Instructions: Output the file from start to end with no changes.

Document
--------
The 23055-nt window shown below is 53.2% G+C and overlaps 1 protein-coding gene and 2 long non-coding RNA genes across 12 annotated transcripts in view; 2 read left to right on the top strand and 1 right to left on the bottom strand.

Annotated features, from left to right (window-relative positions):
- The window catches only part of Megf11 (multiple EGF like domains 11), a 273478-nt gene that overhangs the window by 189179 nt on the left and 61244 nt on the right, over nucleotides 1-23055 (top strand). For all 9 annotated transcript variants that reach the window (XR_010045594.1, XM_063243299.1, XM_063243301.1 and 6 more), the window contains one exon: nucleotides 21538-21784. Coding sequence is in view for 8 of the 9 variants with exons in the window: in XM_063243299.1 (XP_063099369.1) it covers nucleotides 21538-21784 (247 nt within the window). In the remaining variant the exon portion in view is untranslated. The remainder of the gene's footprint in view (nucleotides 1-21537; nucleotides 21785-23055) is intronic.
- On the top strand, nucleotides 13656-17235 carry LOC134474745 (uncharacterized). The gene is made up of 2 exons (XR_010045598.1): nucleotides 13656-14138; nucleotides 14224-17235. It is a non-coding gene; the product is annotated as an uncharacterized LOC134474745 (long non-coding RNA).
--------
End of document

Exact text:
The 23055-nt window shown below is 53.2% G+C and overlaps 1 protein-coding gene and 2 long non-coding RNA genes across 12 annotated transcripts in view; 2 read left to right on the top strand and 1 right to left on the bottom strand.

Annotated features, from left to right (window-relative positions):
- The window catches only part of Megf11 (multiple EGF like domains 11), a 273478-nt gene that overhangs the window by 189179 nt on the left and 61244 nt on the right, over nucleotides 1-23055 (top strand). For all 9 annotated transcript variants that reach the window (XR_010045594.1, XM_063243299.1, XM_063243301.1 and 6 more), the window contains one exon: nucleotides 21538-21784. Coding sequence is in view for 8 of the 9 variants with exons in the window: in XM_063243299.1 (XP_063099369.1) it covers nucleotides 21538-21784 (247 nt within the window). In the remaining variant the exon portion in view is untranslated. The remainder of the gene's footprint in view (nucleotides 1-21537; nucleotides 21785-23055) is intronic.
- On the top strand, nucleotides 13656-17235 carry LOC134474745 (uncharacterized). The gene is made up of 2 exons (XR_010045598.1): nucleotides 13656-14138; nucleotides 14224-17235. It is a non-coding gene; the product is annotated as an uncharacterized LOC134474745 (long non-coding RNA).